Stress and Opioid Misuse Risk: The Role of Endogenous Opioid and Endocannabinoid Mechanisms
The purpose of this study is to see how stress influences the effects of opioid pain medications often used to help relieve back pain. The study will help to learn more about how high stress levels could increase risk for pain medication misuse.
- Opioid Use Disorder
- Back Pain
- Eligible Ages
- Over 18 Years
- Eligible Genders
- Accepts Healthy Volunteers
- Intact cognitive status and ability to provide informed consent - Ability to read and write in English sufficiently to understand and complete study questionnaires (which are only validated in English) - Age 18 or older And - Presence of persistent daily low back pain of at least three months duration and of at least a 3/10 in average intensity
- History of renal or hepatic dysfunction - Reports of current or past alcohol or substance abuse or treatment for such condition - A reported history of PTSD, psychotic, or bipolar disorders - Chronic pain due to malignancy (e.g., cancer) or autoimmune disorders (e.g., rheumatoid arthritis, lupus) - Reports of recent benzodiazepine use (confirmed via rapid urine screening prior to each lab session) - Any medical conditions (e.g., significant cardiovascular disease) that the study physician feels would contraindicate participation in the lab stressors - Reported daily opiate use within the past 6 months, or use of any opioid analgesic medications within 3 days of study participation (confirmed through rapid urine screening prior to each lab session) - Pregnancy (females only, to avoid fetal drug exposure - pregnancy tests conducted prior to each lab session to confirm eligibility) - Prior allergic reaction/intolerance to oxycodone or its analogs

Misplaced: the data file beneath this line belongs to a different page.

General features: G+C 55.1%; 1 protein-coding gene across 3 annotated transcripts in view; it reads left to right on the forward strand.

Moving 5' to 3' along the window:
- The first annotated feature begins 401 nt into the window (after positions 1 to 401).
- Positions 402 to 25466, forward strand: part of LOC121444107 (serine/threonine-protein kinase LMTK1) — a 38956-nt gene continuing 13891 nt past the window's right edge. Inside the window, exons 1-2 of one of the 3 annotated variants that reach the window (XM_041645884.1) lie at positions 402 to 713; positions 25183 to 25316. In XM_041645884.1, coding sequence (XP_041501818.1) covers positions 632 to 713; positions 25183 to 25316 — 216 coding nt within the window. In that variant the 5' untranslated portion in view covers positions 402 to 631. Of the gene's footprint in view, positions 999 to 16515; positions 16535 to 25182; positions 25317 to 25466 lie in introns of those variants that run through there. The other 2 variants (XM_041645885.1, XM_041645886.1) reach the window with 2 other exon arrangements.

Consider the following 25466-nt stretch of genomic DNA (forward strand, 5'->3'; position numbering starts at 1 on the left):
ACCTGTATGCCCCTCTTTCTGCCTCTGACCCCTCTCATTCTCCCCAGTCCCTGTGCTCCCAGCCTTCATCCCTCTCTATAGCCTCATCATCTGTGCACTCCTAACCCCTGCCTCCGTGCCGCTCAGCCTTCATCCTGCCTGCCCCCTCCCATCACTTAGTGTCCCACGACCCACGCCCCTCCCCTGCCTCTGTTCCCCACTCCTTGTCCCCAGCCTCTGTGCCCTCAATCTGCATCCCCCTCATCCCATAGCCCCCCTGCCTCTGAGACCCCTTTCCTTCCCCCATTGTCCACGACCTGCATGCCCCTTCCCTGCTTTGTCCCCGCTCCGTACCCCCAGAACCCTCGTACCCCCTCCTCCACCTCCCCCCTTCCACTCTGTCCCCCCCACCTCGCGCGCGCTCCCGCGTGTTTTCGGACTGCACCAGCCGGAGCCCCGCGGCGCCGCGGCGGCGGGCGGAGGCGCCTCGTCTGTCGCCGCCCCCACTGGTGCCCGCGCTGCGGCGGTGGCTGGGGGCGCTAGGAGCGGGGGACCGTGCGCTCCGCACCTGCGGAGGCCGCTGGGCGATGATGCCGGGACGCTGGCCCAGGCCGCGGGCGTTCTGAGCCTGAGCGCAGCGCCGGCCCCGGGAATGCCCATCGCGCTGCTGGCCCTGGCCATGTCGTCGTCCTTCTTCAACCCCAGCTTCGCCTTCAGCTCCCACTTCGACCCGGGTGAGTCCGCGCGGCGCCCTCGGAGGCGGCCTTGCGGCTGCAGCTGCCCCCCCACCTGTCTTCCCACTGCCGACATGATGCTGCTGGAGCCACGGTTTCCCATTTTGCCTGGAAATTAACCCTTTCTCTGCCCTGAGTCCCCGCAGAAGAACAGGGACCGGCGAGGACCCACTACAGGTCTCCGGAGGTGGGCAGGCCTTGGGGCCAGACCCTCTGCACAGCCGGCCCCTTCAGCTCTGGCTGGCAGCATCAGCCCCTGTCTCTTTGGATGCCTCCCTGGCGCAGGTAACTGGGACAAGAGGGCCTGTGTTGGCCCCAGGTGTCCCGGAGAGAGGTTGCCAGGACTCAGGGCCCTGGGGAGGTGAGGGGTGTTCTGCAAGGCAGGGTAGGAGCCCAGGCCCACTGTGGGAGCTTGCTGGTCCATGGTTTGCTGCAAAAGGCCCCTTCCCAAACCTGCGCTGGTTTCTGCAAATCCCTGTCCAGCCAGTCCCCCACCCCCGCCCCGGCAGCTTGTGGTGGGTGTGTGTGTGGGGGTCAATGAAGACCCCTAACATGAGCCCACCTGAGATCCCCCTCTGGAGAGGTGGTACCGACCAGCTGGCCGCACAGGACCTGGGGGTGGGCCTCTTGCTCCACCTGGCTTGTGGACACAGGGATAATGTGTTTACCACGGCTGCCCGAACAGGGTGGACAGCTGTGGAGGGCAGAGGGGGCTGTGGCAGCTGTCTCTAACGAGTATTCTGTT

- Study Type
- Intervention Model
- Single Group Assignment
- Intervention Model Description
- The study will be a mixed between/within-subjects design with double-blind counterbalanced placebo-controlled administration of both an opioid antagonist and an opioid agonist. Both drugs are being administered solely to probe mechanisms linking stress with individual differences in opioid analgesic responses (this is not an efficacy trial).
- Primary Purpose
- Basic Science
- None (Open Label)
- Masking Description
- The participant and investigator will be blinded to the drug order across the 3 laboratory drug administration sessions.
Adults with chronic non-cancer low back pain
- Vanderbilt University Medical Center
Study ContactStephen Bruehl, PhD
The purpose of this project is to advance mechanistic knowledge of how stress impacts differential opioid analgesic responses that enhance risk for opioid use disorder (OUD), potentially informing development of data-driven precision pain medicine algorithms to mitigate opioid related risks. The study aims to determine whether subjective and physiological stress-related measures are associated with analgesic and misuse-relevant subjective responses to placebo-controlled oxycodone administration. The study also aims to evaluate associations between stress-related measures and both endogenous opioid (EO) function and endocannabinoid (EC) levels and to test whether EO and EC mechanisms contribute to associations between stress-related measures and oxycodone responses Using a mixed between/within-subject design, the study will obtain baseline assessment of stress related markers followed by 3 laboratory sessions with assessment of endocannabinoids, back pain assessment, and exposure to standardized evoked pain stimuli after administration of placebo, naloxone, and oxycodone.